Apache Performance Tuning via MPM Directives








Are you trying to configure MPM directives?

This guide is for you.


Apache 2 introduced Multi-Processing Modules, or MPMs. The MPMs change the basic functionality of the web server.

Here at Ibmi Media, as part of our Server Management Services, we regularly help our Customers to perform Apache related configurations.

In this context, we shall look into how to configure MPM directives on Apache.


Importance of Apache MPM directives ?

Generally, Apache use the default configuration but they don't know how Apache works, how it handles an incoming connection or multiple processes.

So Apache 2 introduced Multi-Processing Modules or MPMs.

Their main job is to change the basic functionality of the webserver. They do this by modifying how Apache listens to the network, accepts, and handles requests.

The different MPM modules are Prefork, Worker, Event, and other MPMs. let's just take a glimpse of those MPM modules.


Prefork MPM:

It launches multiple child processes. Each child process handles one connection at a time. Also, it uses high memory in comparison to worker MPM.

Prefork uses high memory when compared to worker MPM. By default, Prefork MPM is used by the Apache2 server. Also, it always runs a few minimum (MinSpareServers) defined processes as spare, so new requests do not need to wait for a new process to start.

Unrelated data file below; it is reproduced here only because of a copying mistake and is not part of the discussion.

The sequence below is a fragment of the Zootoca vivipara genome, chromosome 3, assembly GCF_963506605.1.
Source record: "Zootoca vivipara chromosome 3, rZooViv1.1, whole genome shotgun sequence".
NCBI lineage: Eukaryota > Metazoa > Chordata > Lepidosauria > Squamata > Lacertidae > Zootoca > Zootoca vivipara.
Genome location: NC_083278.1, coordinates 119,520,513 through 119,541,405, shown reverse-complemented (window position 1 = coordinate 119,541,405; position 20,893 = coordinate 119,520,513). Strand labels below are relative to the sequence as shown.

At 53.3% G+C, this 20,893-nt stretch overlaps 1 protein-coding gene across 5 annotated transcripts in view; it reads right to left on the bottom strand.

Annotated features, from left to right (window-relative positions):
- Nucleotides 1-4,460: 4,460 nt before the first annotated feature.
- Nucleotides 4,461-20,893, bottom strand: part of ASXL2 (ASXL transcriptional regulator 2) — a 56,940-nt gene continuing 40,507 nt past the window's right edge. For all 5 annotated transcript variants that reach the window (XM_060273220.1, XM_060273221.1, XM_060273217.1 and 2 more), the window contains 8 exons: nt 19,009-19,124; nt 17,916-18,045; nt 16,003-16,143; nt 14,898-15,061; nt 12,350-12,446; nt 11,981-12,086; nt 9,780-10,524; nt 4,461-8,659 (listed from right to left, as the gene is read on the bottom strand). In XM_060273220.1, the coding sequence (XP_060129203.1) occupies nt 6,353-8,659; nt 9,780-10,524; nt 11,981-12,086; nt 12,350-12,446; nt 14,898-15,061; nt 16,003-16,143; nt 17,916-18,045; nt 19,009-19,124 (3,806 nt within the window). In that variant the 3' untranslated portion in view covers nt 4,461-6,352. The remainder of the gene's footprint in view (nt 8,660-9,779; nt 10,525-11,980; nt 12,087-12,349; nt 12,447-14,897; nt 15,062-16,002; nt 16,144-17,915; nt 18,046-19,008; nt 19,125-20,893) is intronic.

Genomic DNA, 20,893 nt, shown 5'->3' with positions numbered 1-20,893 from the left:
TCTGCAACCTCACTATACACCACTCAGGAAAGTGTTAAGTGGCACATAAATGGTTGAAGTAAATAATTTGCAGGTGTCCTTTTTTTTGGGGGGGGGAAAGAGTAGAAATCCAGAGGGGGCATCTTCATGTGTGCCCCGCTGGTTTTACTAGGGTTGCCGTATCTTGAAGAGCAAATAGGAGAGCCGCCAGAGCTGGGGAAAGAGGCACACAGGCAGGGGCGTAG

Worker MPM:

It generates multiple child processes similar to prefork. Each child process runs many threads. Each thread handles one connection at a time.

This MPM implements a hybrid multi-process multi-threaded server. Moreover, Worker MPM uses low memory in comparison to Prefork MPM.


Event MPM:

It was introduced in Apache 2.4. It is pretty similar to worker MPM but it designed for managing high loads.

This MPM allows more requests to be served simultaneously by passing off some processing work to supporting threads. Using this MPM Apache tries to fix the ‘keep alive problem’ faced by other MPM.